Nanaimo’s composting site is in a dire financial situation, says a group of investors looking to purchase the facility.
Dave Hammond, part of the prospective ownership group, told the Regional District of Nanaimo board at its Monday meeting that his group has advanced International Composting Corporation $150,000 in the past six weeks to cover operating costs, equipment repairs and the first steps of an odour management plan, including covers for external compost pipes.
The smell has long been a complaint of residents and the regional district asked that changes be made.
“Without this money, the plant would not have been able to receive and process the organic waste from the green bin program or commercial suppliers,” Hammond said. “The odour control plan has not moved forward simply due to a lack of money.”
Hammond said his group is looking to rework a deal with the regional district in order to complete the purchase of the Maughan Road composting facility and are seeking a five-year renewal term added to the current contract, which they asked to be increased by $300,000 per year while the group commits to completing the odour management plan by this spring.
“We are ready to invest in excess of $1 million in the plant, to complete the odour management plan, as agreed with the RDN, to complete the current maintenance and upgrades and to pay many of the outstanding local accounts payable,” said Hammond, adding that the group had the financing commitments for the money but it was conditional on an amended agreement with the regional district.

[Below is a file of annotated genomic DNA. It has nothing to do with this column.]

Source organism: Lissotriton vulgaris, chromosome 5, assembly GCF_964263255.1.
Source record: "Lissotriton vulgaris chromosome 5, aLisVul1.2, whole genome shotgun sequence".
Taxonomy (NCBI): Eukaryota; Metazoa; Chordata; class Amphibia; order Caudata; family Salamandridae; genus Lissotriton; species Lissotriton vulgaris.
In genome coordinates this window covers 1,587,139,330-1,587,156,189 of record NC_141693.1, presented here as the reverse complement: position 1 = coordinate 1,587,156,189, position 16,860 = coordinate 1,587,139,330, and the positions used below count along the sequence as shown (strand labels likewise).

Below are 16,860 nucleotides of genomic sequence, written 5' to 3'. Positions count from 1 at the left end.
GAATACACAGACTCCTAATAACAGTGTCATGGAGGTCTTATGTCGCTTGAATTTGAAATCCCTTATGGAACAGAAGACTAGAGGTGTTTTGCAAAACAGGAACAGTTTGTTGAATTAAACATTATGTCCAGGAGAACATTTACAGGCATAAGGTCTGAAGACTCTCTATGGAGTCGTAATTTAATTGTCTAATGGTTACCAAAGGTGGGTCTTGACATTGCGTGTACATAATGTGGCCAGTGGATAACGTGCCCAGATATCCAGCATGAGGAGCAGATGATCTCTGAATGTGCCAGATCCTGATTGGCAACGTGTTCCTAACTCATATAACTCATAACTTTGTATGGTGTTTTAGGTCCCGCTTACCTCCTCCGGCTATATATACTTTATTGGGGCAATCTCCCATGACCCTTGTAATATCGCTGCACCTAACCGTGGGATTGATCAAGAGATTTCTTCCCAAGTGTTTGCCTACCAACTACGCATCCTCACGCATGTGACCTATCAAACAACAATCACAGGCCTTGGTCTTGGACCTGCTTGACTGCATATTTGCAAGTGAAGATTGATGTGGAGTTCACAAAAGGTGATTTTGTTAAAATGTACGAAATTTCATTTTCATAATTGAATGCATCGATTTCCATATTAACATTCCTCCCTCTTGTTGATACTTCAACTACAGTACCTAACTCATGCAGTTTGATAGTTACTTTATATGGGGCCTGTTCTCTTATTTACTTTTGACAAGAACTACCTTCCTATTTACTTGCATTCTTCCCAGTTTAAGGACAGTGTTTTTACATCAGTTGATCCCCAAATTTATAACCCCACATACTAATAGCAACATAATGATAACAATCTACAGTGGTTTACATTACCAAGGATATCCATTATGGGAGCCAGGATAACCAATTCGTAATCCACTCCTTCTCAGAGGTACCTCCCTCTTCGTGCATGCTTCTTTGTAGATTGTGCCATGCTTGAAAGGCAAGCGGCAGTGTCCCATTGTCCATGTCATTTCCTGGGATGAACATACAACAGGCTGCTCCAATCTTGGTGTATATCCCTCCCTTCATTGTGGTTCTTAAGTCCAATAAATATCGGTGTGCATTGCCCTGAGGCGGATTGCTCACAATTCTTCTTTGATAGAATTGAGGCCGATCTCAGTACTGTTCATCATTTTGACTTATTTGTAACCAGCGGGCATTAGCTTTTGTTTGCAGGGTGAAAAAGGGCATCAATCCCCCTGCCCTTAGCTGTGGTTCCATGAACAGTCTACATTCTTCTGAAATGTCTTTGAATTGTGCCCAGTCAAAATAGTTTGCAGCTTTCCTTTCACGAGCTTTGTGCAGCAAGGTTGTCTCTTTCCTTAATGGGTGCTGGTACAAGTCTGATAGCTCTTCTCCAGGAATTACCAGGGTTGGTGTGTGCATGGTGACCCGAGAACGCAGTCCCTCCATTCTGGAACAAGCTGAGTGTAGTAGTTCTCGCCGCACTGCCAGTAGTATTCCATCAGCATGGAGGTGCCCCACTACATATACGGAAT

He said the group is required to personally guarantee financing and prepared to “shoulder the financial and operational risks” related to composting plant operation. The goal was to have an updated, odour-controlled efficient plant which can operate sustainably on a long-term basis.
The regional district board voted to have staff complete a report before committing. According to Dennis Trudeau, regional district general manager of solid waste, the report will be completed by the end of next week.
It will examine what works are being promised by the group, as well as proposed tipping fees and potential contract extension dates. He said the operation is feasible as the facility has been operating for eight years.
“A lot of successful operations, if they have one component that is not working, the whole thing can be seen as a failure,” Trudeau said.
The operation takes in food and wood waste and produces a compost product. Some odours from the site have been going past property boundaries, said Trudeau.
“It’s been successful but there’s just some additional odour controls that needs to be put in place and it can be seen as 100 per cent successful operation,” he said.
Bryan Imber, co-founder of the International Composting Corporation, was reached for comment but had not responded in time for press.
Hammond and the group have been shareholders in the corporation since its 2005 inception.
In the absence of the composting facility, compostable material would be shipped to the landfill.